Kim Jong-un won't last, says his brother

North Korea regime will collapse without reform, says Kim Jong-il's eldest son in new book

The eldest son of the recently deceased dictator Kim Jong-il thinks that the North Korean regime will soon collapse, according to a book to be published later this week.

Kim Jong-nam, who was once thought to be his father's preferred successor as leader of the Communist state, also criticises the rule of his half-brother, Kim Jong-un, calling him a "nominal figure".

The book, which will be eagerly scrutinised by North Korea watchers starved of reliable information about the regime's inner circle in Pyongyang, is written by a Japanese journalist Yoji Gomi who says he carried out a lengthy email exchange with Kim Jong-nam over a period of several years. Its publication comes just a month after the death of Kim Jong-il, who had ruled the secretive country since 1994.

Kim Jong-nam spends most of his time in Macau after being banished from North Korea following an incident in 2001, when he was caught trying to enter Japan on a fake passport, allegedly to visit Disneyland.

In the forthcoming book, Kim Jong-nam says it is common practice for high-ranking North Koreans to travel using fake identities, and he also asserts that new leader Kim Jong-un has visited Japan on a forged Brazilian passport.

According to Kim Jong-nam, his father did not want a dynastic transition of power, but eventually came to believe it was the only way to ensure the stability of the regime. North Korean state media has gone to lengths to portray the chubby Kim Jong-un as a worthy successor to his father in the past month.

According to excerpts from the book published yesterday, Kim Jong-nam claims that part of the reason he fell out with his father was that after an education in Switzerland, he returned to North Korea bent on reform. "I grew further apart from my father because I insisted on reform and opening up the market, and was eventually viewed with suspicion," the book quotes the leader's son as writing.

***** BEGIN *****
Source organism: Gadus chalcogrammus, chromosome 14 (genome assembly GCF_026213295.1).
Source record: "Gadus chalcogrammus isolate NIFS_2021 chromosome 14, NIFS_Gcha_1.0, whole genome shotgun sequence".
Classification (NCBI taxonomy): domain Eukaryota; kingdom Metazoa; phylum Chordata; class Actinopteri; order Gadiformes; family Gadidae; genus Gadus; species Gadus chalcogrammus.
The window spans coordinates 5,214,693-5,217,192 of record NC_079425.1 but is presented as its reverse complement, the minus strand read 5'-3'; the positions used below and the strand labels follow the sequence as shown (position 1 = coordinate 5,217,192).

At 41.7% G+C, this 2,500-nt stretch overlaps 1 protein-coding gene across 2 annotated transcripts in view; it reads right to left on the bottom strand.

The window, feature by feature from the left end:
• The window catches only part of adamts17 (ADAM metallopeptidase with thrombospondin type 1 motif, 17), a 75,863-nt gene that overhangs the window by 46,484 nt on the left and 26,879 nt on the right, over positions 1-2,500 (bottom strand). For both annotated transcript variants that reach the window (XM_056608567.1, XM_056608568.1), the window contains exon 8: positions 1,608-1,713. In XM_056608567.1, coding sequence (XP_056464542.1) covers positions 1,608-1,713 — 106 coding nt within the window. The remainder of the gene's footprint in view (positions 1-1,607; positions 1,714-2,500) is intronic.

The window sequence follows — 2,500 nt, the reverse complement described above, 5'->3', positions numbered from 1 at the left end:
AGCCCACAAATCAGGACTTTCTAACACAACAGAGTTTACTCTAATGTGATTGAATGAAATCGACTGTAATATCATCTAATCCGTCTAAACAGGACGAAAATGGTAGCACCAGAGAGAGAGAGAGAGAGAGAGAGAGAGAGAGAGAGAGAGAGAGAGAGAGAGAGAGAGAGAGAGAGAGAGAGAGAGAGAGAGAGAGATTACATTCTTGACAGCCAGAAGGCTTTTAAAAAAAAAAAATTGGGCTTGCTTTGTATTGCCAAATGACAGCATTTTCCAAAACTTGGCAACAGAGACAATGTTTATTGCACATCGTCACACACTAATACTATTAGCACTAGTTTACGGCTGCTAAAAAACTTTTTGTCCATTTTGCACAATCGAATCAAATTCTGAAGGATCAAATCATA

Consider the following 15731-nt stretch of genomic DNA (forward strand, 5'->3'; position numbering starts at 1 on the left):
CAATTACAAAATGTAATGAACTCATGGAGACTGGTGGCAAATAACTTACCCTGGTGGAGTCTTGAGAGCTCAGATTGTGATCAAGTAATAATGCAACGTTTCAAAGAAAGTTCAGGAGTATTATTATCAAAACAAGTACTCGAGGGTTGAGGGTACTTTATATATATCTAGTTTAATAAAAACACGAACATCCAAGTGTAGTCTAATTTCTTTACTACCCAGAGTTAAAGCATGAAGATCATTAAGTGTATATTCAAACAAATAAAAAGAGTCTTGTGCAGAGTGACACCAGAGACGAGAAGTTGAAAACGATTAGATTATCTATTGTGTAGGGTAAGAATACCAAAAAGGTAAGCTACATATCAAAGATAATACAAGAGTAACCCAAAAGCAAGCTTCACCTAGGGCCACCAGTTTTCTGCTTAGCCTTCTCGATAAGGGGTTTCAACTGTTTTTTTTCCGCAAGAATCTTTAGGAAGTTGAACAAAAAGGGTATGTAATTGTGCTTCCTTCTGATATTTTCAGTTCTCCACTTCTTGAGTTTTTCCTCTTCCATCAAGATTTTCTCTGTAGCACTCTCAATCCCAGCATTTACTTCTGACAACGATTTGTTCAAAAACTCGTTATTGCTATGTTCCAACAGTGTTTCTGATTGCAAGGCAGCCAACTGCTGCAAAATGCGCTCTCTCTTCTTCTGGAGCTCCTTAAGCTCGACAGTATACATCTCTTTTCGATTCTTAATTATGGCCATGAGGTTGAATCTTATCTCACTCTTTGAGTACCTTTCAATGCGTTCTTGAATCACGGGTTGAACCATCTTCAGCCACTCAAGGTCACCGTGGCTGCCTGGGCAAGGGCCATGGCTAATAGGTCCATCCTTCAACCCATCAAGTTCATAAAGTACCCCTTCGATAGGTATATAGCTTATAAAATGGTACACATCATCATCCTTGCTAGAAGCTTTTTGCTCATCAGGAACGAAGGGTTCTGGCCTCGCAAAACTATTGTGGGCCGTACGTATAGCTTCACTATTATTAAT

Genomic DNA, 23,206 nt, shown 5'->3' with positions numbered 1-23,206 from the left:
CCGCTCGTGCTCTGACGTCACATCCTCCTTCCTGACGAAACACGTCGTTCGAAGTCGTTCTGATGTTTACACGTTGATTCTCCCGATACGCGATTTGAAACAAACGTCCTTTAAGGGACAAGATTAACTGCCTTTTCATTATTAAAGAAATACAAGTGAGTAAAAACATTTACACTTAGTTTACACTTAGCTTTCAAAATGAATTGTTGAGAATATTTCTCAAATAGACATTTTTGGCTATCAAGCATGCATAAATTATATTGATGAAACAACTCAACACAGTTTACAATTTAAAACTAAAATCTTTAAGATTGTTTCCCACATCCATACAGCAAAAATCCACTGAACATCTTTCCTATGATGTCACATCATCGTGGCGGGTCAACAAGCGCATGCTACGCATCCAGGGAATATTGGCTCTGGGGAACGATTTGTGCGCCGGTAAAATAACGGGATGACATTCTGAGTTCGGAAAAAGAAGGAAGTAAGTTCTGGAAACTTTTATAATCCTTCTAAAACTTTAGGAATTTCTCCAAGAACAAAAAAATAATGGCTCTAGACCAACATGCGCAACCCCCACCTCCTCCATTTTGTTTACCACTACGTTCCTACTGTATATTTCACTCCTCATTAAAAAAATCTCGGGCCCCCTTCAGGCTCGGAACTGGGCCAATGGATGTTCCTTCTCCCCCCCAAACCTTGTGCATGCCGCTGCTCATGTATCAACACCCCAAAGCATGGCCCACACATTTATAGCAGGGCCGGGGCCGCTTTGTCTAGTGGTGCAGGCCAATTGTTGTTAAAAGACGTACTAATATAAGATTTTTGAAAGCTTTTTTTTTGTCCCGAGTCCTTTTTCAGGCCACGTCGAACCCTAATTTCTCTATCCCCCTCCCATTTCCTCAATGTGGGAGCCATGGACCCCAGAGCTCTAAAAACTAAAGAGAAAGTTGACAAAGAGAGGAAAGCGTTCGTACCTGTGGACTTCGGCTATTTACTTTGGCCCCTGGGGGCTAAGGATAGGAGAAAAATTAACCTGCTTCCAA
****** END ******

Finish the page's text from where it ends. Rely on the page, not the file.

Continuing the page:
Kim Jong-nam's words also suggest that the mischievous lament "I'm so lonely", sung by a Kim Jong-il puppet in the US satirical film Team America, may actually have been close to the truth. "My father felt very lonely after sending me to study abroad. Then my half brothers Jong-chol and Jong-un and half sister Yeo-jong were born and his adoration moved on to them."

His siblings were given less foreign education, says Kim Jong-nam, after his father became worried that he had "turned into a capitalist" after his time in the West.

Kim Jong-nam writes that he still has good relations with his aunt and uncle, who some see as the real power behind the new regime, but admits that he has never actually met his half brother Kim Jong-un. He predicts, however, that his brother's regime will "not last long", foreseeing a power struggle between different factions. He also suggests that the regime now finds itself in a lose-lose situation. "Without reforms, North Korea will collapse, and if such changes take place, the regime will collapse."

Kim Jong-nam, who has remained out of the limelight in recent years, apparently agreed that his interviews and email correspondence with the journalist could be published. It is perhaps a sign that the dictator's son is ready to become a more public figure. Japanese media also reported last week that Kim Jong-nam has set up a Facebook account under a pseudonym and has made posts mocking his half-brother.

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